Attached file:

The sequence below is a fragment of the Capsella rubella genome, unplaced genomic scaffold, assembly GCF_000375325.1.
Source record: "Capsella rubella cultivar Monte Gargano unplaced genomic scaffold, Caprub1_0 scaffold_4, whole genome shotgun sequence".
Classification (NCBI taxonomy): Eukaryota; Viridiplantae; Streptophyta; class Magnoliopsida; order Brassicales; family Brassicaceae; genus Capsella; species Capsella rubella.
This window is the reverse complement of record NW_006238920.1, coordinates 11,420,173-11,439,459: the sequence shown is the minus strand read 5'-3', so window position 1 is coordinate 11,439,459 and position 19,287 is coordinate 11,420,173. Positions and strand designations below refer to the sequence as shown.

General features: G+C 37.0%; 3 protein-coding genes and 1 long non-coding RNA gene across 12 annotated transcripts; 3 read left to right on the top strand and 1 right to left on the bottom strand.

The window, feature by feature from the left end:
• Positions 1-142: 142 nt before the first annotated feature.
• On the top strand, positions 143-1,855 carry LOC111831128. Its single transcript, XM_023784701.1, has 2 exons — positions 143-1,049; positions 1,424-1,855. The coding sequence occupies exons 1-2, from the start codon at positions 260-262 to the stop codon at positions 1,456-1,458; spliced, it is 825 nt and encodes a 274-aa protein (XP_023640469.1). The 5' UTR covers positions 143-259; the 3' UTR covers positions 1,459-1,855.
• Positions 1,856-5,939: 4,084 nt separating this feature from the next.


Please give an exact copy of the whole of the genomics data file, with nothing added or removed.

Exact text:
The sequence below is a fragment of the Capsella rubella genome, unplaced genomic scaffold, assembly GCF_000375325.1.
Source record: "Capsella rubella cultivar Monte Gargano unplaced genomic scaffold, Caprub1_0 scaffold_4, whole genome shotgun sequence".
Classification (NCBI taxonomy): Eukaryota; Viridiplantae; Streptophyta; class Magnoliopsida; order Brassicales; family Brassicaceae; genus Capsella; species Capsella rubella.
This window is the reverse complement of record NW_006238920.1, coordinates 11,420,173-11,439,459: the sequence shown is the minus strand read 5'-3', so window position 1 is coordinate 11,439,459 and position 19,287 is coordinate 11,420,173. Positions and strand designations below refer to the sequence as shown.

General features: G+C 37.0%; 3 protein-coding genes and 1 long non-coding RNA gene across 12 annotated transcripts; 3 read left to right on the top strand and 1 right to left on the bottom strand.

The window, feature by feature from the left end:
• Positions 1-142: 142 nt before the first annotated feature.
• On the top strand, positions 143-1,855 carry LOC111831128. Its single transcript, XM_023784701.1, has 2 exons — positions 143-1,049; positions 1,424-1,855. The coding sequence occupies exons 1-2, from the start codon at positions 260-262 to the stop codon at positions 1,456-1,458; spliced, it is 825 nt and encodes a 274-aa protein (XP_023640469.1). The 5' UTR covers positions 143-259; the 3' UTR covers positions 1,459-1,855.
• Positions 1,856-5,939: 4,084 nt separating this feature from the next.